Many people believe that home made fruit and vegetable juice contains no fiber because most of the pulp is ejected by the juicer during the juicing process. This is not true. Fruit and vegetable juice is loaded with soluble fiber and can also contains smaller amounts of the insoluble type, depending on the fruit or vegetable that is juiced.
Dietary fiber is an important part of overall health. The National Academies’ Institute of Medicine recommends consumption of about 25 to 35 grams of it per day. However, the typical American only consumes around 12 to 15 grams per day. Making fresh home made juice with a juicer is an easy way to obtain healthy vitamins, minerals, antioxidants and close the fiber deficiency gap that most Americans have.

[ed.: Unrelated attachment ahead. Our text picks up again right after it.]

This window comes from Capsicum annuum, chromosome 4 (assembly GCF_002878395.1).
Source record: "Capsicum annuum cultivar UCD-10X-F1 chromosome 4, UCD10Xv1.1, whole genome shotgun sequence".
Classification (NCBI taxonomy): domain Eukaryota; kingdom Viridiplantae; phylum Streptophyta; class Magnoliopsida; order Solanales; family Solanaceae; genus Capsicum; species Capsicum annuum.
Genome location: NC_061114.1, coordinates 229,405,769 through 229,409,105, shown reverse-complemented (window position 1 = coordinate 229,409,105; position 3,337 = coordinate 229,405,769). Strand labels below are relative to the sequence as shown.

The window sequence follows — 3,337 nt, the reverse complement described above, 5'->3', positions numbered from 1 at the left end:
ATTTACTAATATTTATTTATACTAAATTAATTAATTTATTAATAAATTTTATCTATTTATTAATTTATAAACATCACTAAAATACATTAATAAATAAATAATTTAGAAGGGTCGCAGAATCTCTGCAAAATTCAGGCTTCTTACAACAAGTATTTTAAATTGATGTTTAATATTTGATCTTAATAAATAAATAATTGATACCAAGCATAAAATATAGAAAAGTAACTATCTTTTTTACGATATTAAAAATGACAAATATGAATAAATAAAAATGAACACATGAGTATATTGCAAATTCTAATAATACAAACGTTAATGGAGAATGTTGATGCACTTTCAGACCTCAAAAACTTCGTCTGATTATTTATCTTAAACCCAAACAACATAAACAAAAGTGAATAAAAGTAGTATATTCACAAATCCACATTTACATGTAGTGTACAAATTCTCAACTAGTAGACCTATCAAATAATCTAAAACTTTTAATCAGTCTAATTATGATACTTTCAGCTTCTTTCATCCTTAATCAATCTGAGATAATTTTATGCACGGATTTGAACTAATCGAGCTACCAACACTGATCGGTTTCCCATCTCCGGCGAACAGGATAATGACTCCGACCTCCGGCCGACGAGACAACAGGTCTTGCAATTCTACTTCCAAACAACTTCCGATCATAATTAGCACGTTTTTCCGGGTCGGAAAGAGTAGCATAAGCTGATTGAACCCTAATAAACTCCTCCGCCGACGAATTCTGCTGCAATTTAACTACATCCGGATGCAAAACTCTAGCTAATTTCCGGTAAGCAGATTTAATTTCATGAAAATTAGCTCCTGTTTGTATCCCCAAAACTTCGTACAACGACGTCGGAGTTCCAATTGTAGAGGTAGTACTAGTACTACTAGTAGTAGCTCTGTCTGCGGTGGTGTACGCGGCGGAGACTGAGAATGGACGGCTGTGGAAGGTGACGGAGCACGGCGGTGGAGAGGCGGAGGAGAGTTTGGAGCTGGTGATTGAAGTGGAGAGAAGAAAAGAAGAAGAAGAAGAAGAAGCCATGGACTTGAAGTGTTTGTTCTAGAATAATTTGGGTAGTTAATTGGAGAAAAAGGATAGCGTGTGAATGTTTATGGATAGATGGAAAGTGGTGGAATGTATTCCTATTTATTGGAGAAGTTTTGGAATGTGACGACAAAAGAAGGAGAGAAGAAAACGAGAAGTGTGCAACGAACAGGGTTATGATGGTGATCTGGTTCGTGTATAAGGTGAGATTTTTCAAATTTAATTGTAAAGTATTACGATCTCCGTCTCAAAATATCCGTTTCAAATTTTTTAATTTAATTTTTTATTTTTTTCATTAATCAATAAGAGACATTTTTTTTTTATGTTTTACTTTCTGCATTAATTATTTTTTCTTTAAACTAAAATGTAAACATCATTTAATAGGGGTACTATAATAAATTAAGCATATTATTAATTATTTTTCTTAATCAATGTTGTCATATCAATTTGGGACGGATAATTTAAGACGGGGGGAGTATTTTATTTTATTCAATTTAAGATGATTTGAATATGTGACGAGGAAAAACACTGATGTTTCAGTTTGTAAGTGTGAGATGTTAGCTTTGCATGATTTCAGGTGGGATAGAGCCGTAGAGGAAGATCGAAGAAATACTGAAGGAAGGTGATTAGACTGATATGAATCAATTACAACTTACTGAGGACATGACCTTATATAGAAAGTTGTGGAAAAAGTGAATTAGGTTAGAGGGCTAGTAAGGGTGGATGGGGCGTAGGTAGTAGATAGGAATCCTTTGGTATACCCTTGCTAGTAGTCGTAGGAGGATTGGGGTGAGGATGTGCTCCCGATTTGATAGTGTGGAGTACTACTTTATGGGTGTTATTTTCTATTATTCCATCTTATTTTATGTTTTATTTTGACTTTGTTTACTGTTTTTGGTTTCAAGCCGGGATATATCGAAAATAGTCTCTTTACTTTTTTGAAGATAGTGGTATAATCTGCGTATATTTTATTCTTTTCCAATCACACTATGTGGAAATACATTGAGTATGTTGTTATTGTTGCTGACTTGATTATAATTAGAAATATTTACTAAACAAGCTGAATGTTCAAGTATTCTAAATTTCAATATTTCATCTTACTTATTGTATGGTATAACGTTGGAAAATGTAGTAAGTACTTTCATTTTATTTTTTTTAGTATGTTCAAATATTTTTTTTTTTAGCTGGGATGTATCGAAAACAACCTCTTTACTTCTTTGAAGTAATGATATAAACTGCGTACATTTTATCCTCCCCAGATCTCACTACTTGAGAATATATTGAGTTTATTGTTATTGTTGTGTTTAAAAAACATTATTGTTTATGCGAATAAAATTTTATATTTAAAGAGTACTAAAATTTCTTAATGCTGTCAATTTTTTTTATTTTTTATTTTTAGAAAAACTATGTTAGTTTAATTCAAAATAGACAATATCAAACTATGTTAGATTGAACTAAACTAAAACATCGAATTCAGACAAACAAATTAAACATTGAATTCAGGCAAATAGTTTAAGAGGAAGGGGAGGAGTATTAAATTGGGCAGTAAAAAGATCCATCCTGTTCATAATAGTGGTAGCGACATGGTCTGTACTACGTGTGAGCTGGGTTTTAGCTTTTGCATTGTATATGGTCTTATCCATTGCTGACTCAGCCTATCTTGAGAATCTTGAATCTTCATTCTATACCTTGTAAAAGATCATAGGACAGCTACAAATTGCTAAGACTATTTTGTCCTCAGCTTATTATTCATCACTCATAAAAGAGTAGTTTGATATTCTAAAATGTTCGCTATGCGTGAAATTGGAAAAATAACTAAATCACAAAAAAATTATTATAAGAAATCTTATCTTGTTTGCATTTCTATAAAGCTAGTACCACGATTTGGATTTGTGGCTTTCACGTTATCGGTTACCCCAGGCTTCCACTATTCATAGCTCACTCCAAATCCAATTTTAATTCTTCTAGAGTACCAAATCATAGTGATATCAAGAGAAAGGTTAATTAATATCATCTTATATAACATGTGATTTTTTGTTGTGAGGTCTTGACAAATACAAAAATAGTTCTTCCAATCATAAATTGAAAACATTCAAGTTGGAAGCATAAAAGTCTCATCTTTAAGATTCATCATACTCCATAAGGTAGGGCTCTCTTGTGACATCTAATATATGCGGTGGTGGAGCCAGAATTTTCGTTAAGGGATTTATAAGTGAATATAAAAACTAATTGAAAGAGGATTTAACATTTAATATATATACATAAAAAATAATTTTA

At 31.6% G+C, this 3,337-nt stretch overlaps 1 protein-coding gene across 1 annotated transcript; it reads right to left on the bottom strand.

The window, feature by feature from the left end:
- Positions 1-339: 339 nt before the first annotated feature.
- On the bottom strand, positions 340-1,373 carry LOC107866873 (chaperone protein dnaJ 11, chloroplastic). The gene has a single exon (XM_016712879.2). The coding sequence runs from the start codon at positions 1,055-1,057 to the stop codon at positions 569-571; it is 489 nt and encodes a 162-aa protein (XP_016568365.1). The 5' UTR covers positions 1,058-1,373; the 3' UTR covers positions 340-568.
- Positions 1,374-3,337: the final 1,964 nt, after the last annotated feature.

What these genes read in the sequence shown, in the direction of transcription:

Fiber is found in all plant based foods and is essential for maintaining a healthy digestive process. There are two kinds: insoluble and soluble. Soluble, found in beans, oats, and some fruits and vegetables, can be dissolved in water. Soluble aids the digestive process and promotes overall health by lowering cholesterol and limiting sugar absorption. Insoluble, which is in wheat bran and some fruits and vegetables, cannot be dissolved in water. Insoluble acts as a natural laxative.
Some plants contain significant amounts of both soluble and insoluble. Plums are a great example of a very healthy fruit to juice. The plum’s skin contains the insoluble kind, while its interior juicy flesh and meat has soluble components.
Soluble is found in all plant foods, including:
– Fruits including plums, berries, bananas, apples and pears
– Peas, soybeans, and other beans
– Vegetables like broccoli and carrots
Make fresh home made fruit juice and vegetable juice and improve your fiber intake.